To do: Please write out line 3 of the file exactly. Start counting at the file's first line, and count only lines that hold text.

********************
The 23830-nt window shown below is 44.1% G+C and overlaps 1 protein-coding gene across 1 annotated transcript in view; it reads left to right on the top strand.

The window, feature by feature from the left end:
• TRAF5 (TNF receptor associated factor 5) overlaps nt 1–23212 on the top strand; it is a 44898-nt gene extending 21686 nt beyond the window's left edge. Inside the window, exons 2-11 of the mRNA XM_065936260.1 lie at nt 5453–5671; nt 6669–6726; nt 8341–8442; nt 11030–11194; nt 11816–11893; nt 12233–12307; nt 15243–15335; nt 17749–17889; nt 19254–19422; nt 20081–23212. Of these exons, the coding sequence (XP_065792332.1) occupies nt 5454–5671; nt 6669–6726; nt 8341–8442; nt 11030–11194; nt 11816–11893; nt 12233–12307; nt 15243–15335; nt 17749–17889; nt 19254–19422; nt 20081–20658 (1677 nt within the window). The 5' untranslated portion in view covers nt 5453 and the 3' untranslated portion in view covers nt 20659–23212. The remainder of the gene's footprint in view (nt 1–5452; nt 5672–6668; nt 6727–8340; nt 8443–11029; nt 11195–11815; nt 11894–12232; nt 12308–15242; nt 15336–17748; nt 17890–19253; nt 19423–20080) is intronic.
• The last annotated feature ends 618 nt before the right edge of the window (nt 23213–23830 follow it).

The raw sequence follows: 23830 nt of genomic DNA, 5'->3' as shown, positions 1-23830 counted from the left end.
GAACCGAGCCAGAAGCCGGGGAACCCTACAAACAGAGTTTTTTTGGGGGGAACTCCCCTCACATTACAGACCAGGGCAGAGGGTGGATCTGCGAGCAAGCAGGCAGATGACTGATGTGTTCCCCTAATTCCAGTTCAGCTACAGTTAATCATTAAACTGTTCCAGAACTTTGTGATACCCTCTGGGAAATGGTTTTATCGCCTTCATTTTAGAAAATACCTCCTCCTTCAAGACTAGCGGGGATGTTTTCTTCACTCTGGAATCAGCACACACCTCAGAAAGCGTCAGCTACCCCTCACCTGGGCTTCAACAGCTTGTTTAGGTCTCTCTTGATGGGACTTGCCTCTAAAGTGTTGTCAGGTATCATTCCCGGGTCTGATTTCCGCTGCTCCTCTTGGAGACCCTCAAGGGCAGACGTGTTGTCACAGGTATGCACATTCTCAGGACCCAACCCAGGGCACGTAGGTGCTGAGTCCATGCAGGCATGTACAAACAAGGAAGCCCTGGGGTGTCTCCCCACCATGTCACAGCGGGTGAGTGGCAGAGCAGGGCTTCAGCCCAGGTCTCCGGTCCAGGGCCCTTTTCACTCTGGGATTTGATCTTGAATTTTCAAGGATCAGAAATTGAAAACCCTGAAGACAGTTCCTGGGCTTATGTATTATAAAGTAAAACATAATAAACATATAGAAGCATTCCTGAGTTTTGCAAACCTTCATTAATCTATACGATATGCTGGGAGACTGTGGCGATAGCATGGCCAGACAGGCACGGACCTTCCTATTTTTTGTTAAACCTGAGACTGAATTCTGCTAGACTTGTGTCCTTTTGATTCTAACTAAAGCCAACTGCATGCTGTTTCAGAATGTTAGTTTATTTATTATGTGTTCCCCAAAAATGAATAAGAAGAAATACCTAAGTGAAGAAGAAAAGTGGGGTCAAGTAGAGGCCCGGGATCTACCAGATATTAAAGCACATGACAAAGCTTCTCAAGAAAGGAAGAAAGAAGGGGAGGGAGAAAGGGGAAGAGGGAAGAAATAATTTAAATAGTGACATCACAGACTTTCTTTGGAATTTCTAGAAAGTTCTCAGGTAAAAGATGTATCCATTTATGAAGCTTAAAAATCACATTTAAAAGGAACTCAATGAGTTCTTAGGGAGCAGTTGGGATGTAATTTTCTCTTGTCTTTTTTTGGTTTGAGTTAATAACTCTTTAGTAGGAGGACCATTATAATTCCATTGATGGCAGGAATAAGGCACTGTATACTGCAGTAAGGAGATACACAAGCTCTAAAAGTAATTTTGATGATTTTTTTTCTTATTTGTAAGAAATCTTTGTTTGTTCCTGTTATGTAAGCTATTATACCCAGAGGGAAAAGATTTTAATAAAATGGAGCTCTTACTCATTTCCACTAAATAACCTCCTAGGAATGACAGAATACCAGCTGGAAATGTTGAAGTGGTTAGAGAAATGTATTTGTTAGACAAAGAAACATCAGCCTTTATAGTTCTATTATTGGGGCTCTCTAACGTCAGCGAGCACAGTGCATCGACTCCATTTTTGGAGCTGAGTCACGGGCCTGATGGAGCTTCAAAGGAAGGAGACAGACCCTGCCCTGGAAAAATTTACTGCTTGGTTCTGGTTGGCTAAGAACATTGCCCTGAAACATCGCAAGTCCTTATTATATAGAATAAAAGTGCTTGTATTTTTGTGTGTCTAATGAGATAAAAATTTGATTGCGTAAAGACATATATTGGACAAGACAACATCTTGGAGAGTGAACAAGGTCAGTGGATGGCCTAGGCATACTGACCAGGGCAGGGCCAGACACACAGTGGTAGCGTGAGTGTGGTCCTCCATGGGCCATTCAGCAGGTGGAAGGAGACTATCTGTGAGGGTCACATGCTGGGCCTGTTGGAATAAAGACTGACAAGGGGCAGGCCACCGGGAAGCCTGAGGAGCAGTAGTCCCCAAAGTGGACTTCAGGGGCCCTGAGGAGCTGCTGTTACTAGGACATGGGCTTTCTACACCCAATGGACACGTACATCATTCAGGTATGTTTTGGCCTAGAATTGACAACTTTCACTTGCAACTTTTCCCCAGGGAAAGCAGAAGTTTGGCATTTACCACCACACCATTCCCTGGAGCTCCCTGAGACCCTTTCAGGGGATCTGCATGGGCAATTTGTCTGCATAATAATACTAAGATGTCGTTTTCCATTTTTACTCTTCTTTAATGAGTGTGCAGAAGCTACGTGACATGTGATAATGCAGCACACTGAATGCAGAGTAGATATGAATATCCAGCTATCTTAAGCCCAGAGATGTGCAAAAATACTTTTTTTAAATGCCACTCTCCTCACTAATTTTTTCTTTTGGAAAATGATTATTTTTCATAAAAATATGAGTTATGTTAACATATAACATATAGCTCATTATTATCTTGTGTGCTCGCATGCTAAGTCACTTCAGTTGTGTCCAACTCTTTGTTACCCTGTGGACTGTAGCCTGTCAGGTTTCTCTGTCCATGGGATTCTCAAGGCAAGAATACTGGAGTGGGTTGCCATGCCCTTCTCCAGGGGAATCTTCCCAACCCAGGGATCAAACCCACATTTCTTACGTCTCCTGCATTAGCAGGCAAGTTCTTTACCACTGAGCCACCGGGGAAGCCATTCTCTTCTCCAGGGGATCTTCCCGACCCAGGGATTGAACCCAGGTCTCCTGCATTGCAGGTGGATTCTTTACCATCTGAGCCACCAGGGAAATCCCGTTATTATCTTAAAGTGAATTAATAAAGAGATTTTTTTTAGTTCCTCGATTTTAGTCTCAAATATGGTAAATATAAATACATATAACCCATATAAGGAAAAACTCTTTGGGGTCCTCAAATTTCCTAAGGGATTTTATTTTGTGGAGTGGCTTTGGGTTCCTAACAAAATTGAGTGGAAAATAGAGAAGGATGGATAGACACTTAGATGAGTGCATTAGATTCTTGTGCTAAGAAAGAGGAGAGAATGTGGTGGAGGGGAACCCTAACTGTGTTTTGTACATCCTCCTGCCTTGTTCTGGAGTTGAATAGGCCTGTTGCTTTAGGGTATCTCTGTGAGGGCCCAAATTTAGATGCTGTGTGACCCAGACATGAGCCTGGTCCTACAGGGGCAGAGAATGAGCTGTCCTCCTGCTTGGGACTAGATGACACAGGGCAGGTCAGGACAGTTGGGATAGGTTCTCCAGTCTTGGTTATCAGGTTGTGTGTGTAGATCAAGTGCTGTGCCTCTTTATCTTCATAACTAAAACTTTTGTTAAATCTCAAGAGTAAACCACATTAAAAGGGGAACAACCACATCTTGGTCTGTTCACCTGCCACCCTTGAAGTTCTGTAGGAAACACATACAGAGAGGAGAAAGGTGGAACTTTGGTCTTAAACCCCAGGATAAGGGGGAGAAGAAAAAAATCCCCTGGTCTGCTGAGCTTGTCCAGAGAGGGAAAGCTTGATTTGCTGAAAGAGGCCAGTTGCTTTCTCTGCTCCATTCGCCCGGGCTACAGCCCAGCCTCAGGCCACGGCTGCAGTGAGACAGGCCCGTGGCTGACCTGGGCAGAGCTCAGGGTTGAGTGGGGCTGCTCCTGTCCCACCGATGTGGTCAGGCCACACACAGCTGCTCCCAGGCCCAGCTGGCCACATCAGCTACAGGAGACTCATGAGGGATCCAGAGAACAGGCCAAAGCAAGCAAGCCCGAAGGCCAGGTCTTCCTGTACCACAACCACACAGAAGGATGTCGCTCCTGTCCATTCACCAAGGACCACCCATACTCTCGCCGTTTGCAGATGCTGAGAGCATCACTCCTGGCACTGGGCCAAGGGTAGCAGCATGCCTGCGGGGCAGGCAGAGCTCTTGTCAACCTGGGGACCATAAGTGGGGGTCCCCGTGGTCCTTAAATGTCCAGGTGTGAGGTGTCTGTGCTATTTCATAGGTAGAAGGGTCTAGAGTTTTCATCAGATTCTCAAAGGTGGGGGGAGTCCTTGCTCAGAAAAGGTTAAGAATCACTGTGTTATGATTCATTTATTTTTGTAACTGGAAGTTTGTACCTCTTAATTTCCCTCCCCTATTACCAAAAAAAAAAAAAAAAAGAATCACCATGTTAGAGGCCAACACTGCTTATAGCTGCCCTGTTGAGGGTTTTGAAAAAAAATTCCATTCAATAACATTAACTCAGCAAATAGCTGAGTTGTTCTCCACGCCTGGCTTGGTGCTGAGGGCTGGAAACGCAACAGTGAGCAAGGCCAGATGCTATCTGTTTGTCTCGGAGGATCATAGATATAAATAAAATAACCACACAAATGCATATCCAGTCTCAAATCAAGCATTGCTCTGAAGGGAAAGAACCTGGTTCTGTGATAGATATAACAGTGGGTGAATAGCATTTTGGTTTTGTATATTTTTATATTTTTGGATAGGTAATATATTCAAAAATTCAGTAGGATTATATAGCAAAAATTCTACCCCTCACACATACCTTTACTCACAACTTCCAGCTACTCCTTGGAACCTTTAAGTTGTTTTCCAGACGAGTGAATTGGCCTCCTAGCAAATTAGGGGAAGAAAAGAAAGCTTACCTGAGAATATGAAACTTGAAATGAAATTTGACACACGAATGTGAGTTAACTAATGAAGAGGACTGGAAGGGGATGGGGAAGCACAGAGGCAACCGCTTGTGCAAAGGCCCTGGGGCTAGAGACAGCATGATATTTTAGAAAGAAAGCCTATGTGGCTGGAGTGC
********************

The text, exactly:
• TRAF5 (TNF receptor associated factor 5) overlaps nt 1–23212 on the top strand; it is a 44898-nt gene extending 21686 nt beyond the window's left edge. Inside the window, exons 2-11 of the mRNA XM_065936260.1 lie at nt 5453–5671; nt 6669–6726; nt 8341–8442; nt 11030–11194; nt 11816–11893; nt 12233–12307; nt 15243–15335; nt 17749–17889; nt 19254–19422; nt 20081–23212. Of these exons, the coding sequence (XP_065792332.1) occupies nt 5454–5671; nt 6669–6726; nt 8341–8442; nt 11030–11194; nt 11816–11893; nt 12233–12307; nt 15243–15335; nt 17749–17889; nt 19254–19422; nt 20081–20658 (1677 nt within the window). The 5' untranslated portion in view covers nt 5453 and the 3' untranslated portion in view covers nt 20659–23212. The remainder of the gene's footprint in view (nt 1–5452; nt 5672–6668; nt 6727–8340; nt 8443–11029; nt 11195–11815; nt 11894–12232; nt 12308–15242; nt 15336–17748; nt 17890–19253; nt 19423–20080) is intronic.